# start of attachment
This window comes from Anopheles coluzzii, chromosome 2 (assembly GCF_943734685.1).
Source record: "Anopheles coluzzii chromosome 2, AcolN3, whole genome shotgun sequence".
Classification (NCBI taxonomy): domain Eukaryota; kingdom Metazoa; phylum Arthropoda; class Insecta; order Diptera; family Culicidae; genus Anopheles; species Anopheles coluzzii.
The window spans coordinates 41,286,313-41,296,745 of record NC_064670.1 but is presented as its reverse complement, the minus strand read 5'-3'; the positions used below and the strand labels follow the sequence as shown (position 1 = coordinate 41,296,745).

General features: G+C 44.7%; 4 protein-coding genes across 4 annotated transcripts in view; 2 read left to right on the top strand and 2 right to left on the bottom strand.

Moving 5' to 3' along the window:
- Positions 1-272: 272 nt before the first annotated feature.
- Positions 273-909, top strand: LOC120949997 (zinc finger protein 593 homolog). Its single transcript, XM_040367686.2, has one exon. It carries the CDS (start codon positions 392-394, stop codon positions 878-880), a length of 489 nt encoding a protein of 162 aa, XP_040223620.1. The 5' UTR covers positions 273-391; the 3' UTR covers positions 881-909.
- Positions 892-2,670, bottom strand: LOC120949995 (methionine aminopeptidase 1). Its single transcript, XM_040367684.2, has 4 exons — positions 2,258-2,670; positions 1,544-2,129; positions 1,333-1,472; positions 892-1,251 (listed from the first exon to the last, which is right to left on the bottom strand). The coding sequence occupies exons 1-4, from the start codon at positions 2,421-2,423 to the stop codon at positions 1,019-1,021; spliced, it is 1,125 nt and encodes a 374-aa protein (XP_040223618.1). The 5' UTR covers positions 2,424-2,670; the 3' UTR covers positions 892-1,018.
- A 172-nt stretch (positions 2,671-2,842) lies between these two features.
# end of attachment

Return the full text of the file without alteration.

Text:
This window comes from Anopheles coluzzii, chromosome 2 (assembly GCF_943734685.1).
Source record: "Anopheles coluzzii chromosome 2, AcolN3, whole genome shotgun sequence".
Classification (NCBI taxonomy): domain Eukaryota; kingdom Metazoa; phylum Arthropoda; class Insecta; order Diptera; family Culicidae; genus Anopheles; species Anopheles coluzzii.
The window spans coordinates 41,286,313-41,296,745 of record NC_064670.1 but is presented as its reverse complement, the minus strand read 5'-3'; the positions used below and the strand labels follow the sequence as shown (position 1 = coordinate 41,296,745).

General features: G+C 44.7%; 4 protein-coding genes across 4 annotated transcripts in view; 2 read left to right on the top strand and 2 right to left on the bottom strand.

Moving 5' to 3' along the window:
- Positions 1-272: 272 nt before the first annotated feature.
- Positions 273-909, top strand: LOC120949997 (zinc finger protein 593 homolog). Its single transcript, XM_040367686.2, has one exon. It carries the CDS (start codon positions 392-394, stop codon positions 878-880), a length of 489 nt encoding a protein of 162 aa, XP_040223620.1. The 5' UTR covers positions 273-391; the 3' UTR covers positions 881-909.
- Positions 892-2,670, bottom strand: LOC120949995 (methionine aminopeptidase 1). Its single transcript, XM_040367684.2, has 4 exons — positions 2,258-2,670; positions 1,544-2,129; positions 1,333-1,472; positions 892-1,251 (listed from the first exon to the last, which is right to left on the bottom strand). The coding sequence occupies exons 1-4, from the start codon at positions 2,421-2,423 to the stop codon at positions 1,019-1,021; spliced, it is 1,125 nt and encodes a 374-aa protein (XP_040223618.1). The 5' UTR covers positions 2,424-2,670; the 3' UTR covers positions 892-1,018.
- A 172-nt stretch (positions 2,671-2,842) lies between these two features.